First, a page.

People often ask how much it costs to hire an attorney. The answer is “it depends.” Generally speaking, there are three fee structures or ways that attorneys charge for legal representation: contingency fee, hourly billing, or flat rate. The type of fee structure used is a function of both the particular attorney and/or law firm you consult and the type of case or representation that you require.
Contingency Fee Structure
Contingency fees are paid to an attorney contingent upon the result or legal outcome that he obtains on your behalf. If the attorney is unsuccessful in obtaining a desired result or outcome for you, then he or she does not get paid. Alternatively, if the attorney achieves a successful result, the he or she is paid at the predetermined rate or fee.
Contingency fees are most often used in personal injury cases. When you initially retain an attorney for representation in a personal injury matter, no money or fee is paid to the lawyer. Instead, you and your lawyer agree that if, and only if, they succeed in obtaining money on your behalf, they will then be paid a percentage of the recovered amount. This percentage differs by state and case type. Most often the percentage is one-third or 33% of the total recovery. However, in more complicated cases such as those involving malpractice or product liability claims, or even less complicated cases that require litigation or the actual filing of a lawsuit, attorneys may require a contingency fee of up to 40% of the total recovery.
Contingency fees are very attractive to clients because they do not require any out-of-pocket expense for representation. It is important to note, however, that contingency fees are not permitted in either criminal or family law cases such as those involving divorce, child custody or other domestic issues.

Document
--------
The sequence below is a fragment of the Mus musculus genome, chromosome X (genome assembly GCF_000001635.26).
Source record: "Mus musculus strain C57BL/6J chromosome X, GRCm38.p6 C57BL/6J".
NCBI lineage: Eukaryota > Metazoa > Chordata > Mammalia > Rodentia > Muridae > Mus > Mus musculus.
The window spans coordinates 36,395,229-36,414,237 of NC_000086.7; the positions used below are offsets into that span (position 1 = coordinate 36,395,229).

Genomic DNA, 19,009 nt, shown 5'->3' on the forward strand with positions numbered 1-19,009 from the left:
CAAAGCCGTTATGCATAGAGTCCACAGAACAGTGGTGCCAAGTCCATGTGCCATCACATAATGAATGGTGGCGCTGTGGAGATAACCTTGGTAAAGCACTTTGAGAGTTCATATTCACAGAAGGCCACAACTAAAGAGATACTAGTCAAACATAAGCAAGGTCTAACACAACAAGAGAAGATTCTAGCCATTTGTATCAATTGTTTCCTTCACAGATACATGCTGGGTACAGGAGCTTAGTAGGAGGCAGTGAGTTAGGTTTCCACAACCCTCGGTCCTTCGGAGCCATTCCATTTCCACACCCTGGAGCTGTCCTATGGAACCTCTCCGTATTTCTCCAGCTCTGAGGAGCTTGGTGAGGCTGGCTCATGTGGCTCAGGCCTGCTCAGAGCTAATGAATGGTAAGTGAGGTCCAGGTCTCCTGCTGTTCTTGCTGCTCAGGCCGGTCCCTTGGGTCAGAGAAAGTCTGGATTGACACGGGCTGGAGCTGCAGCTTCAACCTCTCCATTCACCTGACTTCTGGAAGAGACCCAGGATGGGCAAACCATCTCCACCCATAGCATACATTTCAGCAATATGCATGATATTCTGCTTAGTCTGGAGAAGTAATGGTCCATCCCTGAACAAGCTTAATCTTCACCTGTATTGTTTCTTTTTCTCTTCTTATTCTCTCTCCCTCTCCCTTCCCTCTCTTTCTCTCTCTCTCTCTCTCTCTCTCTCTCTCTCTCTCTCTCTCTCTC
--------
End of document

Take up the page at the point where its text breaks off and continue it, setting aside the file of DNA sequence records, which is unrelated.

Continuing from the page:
Hourly Rates Fee Structure
Hourly rates are often charged by attorneys who represent large organizations such as corporations, non-profit organizations or other entities capable of affording legal services on an hourly basis. This fee structure is most commonly used in connection with corporate law, business litigation and insurance defense. Hourly rate billing is the most expensive type of fee arrangement for clients.
In this circumstance, you are billed on a monthly or quarterly basis for the time actually spent by your attorney or his agent performing work on your case during the billing period. Lawyers who charge on an hourly basis bill for everything to include, but not limited to, phone calls, copies, consultations, letters and email, research, court appearances, travel time, and any other time spent working on a case.
Before agreeing to an hourly fee structure, it is important to know what types of services are billed; how often; in what time-increments; and at what rate. Firms may charge varying rates depending upon who in the organization actually performs the billed service such as a secretary, investigator, paralegal, associate attorney or senior-level attorney. As stated above, hourly billing is most often employed by lawyers who represent corporations or wealthy clients. It is also used in connection with family law work; estate and tax planning; elder law; areas of civil law other than personal injury; and complex criminal defense cases.
Flat Rate Fee Structure